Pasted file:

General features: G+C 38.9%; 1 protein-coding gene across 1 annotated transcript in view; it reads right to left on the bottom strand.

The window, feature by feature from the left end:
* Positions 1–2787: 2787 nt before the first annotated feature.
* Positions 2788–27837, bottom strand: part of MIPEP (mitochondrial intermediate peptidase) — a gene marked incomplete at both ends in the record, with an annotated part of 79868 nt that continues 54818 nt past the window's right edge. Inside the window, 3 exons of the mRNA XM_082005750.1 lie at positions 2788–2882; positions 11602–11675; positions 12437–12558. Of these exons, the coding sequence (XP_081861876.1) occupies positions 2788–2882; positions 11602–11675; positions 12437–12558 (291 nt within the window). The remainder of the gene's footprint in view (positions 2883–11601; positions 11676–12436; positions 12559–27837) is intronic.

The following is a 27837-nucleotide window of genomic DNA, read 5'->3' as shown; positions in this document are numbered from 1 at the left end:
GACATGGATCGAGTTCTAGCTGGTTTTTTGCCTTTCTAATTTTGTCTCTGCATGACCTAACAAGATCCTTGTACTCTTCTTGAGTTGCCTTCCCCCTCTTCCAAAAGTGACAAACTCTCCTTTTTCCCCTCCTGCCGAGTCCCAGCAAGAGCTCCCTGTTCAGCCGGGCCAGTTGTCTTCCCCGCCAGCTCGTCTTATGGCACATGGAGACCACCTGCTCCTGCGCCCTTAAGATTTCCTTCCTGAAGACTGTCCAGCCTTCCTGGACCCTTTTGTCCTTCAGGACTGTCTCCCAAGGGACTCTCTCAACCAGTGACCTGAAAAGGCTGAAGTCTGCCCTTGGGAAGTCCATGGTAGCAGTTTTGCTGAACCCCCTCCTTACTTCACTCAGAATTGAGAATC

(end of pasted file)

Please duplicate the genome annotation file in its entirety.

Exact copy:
General features: G+C 38.9%; 1 protein-coding gene across 1 annotated transcript in view; it reads right to left on the bottom strand.

The window, feature by feature from the left end:
* Positions 1–2787: 2787 nt before the first annotated feature.
* Positions 2788–27837, bottom strand: part of MIPEP (mitochondrial intermediate peptidase) — a gene marked incomplete at both ends in the record, with an annotated part of 79868 nt that continues 54818 nt past the window's right edge. Inside the window, 3 exons of the mRNA XM_082005750.1 lie at positions 2788–2882; positions 11602–11675; positions 12437–12558. Of these exons, the coding sequence (XP_081861876.1) occupies positions 2788–2882; positions 11602–11675; positions 12437–12558 (291 nt within the window). The remainder of the gene's footprint in view (positions 2883–11601; positions 11676–12436; positions 12559–27837) is intronic.

The following is a 27837-nucleotide window of genomic DNA, read 5'->3' as shown; positions in this document are numbered from 1 at the left end:
GACATGGATCGAGTTCTAGCTGGTTTTTTGCCTTTCTAATTTTGTCTCTGCATGACCTAACAAGATCCTTGTACTCTTCTTGAGTTGCCTTCCCCCTCTTCCAAAAGTGACAAACTCTCCTTTTTCCCCTCCTGCCGAGTCCCAGCAAGAGCTCCCTGTTCAGCCGGGCCAGTTGTCTTCCCCGCCAGCTCGTCTTATGGCACATGGAGACCACCTGCTCCTGCGCCCTTAAGATTTCCTTCCTGAAGACTGTCCAGCCTTCCTGGACCCTTTTGTCCTTCAGGACTGTCTCCCAAGGGACTCTCTCAACCAGTGACCTGAAAAGGCTGAAGTCTGCCCTTGGGAAGTCCATGGTAGCAGTTTTGCTGAACCCCCTCCTTACTTCACTCAGAATTGAGAATC